Sam Drabble, Sara Márquez Martín, and Jane Weru explore how water and sanitation can and should be better integrated with wider slum upgrading initiatives.
Slum upgrading involves improvements to a wide range of basic services, from healthcare and education to electricity supply, roads and transport. Water and sanitation are two of the services required for slum dwellers to achieve a decent quality of life and dignified livelihoods. But too often these services are approached in isolation — by development actors operating in silos, rather than as part of multi-sectoral partnerships.
Why is Slum Upgrading Critical to Achieving the SDGs?
Today, one in three urban residents in the developing world lives in slums. These settlements have some unique characteristics. They are often built without any urban planning; often overcrowded; often rapidly expanding. But what defines a slum, as much as any of these features, is the lack of access to basic services for the people who live there. Slums evolve as the sum of individual responses to urbanisation, in which the common good — including public space, shared infrastructure and public services — is left behind.
At the individual level, the lack of these services has devastating impacts. Our organisations see this every day in our engagement with low-income households living in slums. We see the impacts that follow from the contaminated water supply, leading to illnesses like cholera; from lack of access to a decent toilet; from non-existent drainage. This was the situation described by Luis Paulino, a resident of Beira, Mozambique (pictured): “This year, my family and I had malaria. I noticed that there was a lot of stagnant water behind the house. My daughter got sick of malaria, my wife and I too. Following that my neighbour also got malaria. This is a very threatening situation for all of us.”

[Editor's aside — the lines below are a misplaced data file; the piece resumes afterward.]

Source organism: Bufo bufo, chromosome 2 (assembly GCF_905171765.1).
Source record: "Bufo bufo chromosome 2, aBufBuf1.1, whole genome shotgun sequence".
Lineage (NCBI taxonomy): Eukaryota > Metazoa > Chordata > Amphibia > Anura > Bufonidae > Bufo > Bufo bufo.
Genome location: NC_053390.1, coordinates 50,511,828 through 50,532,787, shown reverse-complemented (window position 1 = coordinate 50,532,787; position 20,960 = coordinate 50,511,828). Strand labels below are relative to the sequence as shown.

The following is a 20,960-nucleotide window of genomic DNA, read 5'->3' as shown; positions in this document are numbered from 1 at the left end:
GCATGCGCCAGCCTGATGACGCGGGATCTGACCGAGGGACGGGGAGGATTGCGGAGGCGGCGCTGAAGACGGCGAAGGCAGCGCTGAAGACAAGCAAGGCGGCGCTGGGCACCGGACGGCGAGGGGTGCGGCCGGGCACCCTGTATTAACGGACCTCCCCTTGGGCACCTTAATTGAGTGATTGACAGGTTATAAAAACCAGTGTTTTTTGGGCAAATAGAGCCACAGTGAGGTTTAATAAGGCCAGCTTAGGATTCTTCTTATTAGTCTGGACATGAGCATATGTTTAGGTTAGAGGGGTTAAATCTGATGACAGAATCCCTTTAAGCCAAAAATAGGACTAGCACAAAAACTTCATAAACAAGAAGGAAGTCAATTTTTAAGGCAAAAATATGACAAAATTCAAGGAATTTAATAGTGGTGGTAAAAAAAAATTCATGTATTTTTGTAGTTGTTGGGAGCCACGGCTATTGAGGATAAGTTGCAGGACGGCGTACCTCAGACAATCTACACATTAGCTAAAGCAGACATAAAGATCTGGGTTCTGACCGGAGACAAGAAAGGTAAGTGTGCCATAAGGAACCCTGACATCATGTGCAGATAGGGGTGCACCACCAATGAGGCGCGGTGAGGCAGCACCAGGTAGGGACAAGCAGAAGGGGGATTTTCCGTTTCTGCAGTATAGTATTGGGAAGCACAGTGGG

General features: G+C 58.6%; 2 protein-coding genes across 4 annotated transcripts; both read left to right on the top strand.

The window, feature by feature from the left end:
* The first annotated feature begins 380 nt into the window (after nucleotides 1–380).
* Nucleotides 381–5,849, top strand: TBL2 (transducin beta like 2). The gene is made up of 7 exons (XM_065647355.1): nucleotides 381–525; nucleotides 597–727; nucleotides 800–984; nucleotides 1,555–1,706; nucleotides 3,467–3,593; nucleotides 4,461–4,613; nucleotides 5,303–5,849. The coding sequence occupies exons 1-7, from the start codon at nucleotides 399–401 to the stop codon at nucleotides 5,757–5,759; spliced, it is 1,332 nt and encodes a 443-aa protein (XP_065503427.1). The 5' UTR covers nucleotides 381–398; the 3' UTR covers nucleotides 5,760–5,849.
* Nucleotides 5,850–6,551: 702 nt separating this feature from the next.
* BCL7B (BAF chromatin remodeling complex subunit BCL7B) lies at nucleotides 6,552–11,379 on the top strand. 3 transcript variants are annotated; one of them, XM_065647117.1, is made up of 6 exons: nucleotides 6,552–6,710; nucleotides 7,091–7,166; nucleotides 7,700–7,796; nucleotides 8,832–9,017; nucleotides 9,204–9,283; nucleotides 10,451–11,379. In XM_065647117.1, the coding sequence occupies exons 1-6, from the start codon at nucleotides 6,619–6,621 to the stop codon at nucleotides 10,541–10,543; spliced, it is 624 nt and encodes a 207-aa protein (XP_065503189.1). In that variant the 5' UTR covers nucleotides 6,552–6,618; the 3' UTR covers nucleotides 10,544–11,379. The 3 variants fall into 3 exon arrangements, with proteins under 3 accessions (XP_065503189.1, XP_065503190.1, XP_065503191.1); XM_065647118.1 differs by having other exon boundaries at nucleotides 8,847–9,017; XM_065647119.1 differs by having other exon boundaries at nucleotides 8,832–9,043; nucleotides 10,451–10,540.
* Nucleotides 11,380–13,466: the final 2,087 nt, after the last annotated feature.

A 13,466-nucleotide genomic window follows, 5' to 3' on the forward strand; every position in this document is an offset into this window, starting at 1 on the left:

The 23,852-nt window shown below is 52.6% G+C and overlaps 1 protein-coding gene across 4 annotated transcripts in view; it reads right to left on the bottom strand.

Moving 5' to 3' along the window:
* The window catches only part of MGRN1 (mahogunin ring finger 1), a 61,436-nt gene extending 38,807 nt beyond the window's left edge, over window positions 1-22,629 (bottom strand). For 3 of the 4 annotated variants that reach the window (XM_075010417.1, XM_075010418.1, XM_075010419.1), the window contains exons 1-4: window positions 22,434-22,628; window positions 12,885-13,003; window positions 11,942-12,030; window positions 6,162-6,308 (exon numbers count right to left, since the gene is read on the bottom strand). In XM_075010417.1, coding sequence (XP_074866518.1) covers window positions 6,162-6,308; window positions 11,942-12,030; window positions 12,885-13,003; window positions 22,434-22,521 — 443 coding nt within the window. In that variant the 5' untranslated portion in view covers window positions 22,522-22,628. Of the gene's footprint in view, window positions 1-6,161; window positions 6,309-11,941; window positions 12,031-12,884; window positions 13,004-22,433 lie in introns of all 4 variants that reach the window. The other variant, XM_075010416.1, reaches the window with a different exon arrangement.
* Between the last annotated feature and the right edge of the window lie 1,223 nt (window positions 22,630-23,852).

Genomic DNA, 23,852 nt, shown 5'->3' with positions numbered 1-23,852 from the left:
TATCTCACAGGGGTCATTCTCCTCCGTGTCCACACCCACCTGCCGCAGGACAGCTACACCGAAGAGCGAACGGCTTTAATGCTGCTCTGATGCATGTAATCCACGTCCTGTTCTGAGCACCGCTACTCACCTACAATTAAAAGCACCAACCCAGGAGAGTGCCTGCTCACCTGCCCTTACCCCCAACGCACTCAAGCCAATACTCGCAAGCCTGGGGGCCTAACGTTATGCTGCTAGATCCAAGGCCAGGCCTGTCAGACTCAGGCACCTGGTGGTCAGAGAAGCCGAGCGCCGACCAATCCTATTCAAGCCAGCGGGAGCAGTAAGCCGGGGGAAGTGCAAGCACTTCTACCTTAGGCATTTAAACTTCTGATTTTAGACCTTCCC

But we also see that the challenge is much wider than water and sanitation. Like any urban resident, slum dwellers need access to a wide range of basic services. This means sanitation, water supply and storm drainage, but also street lighting, roads, access to schools and hospitals. Human settlements are humane when they host all human rights. Having access to these basic services is the essence of our shared right to the city. To achieve the Sustainable Development Goals (SDGs), urgent action is required to raise the living standards of the one billion people who live in slums. This action needs to reach across basic services and transform the habitability of these settlements. To give just four examples, slum upgrading initiatives are foundational to achieving sustainable cities and communities (SDG 11), promoting climate resilience (SDG 13), reducing inequalities (SDG 10) and tackling gender equality (SDG 5).
To achieve the SDGs, we must be greater than the sum of our parts. Water & Sanitation for the Urban Poor (WSUP) specialises in water and sanitation; Arquitectura Sin Fronteras España (ASF-E) specialises in architecture and urban planning; Slum Dwellers International (SDI) specialises in supporting communities to drive grassroots change. These are all key parts of the mix, but to fulfil our roles effectively, we must work together. This is because there are clear linkages between water and sanitation and other basic services — including but not limited to solid waste management, flood control, road access, and land rights. In our view, integrating water and sanitation with wider slum upgrading can create powerful impacts, helping to address bottlenecks to providing water and sanitation at scale, and contributing to the step-change required to achieve SDG 6.
Emerging Experience Connecting Water and Sanitation with Slum Upgrading
There is an increasing body of experience demonstrating that effective tie-in of water and sanitation with wider slum upgrading is attainable, providing the basis for a rich discussion at the recent RISE Africa Conference. A leading example is the informal settlement of Mukuru, Nairobi, where one of the largest slum upgrading projects ever undertaken is underway. Following the designation of Mukuru as a Special Planning Area (SPA) in 2017, a participatory planning process has supported the creation of an Integrated Development Plan. The participatory planning process is a project of Nairobi City County, working closely with the residents of Mukuru, and involving consultation with over 100,000 households. The process was further supported by 42 institutions drawn mostly from civil society, including both Kenyan and international universities and different government departments.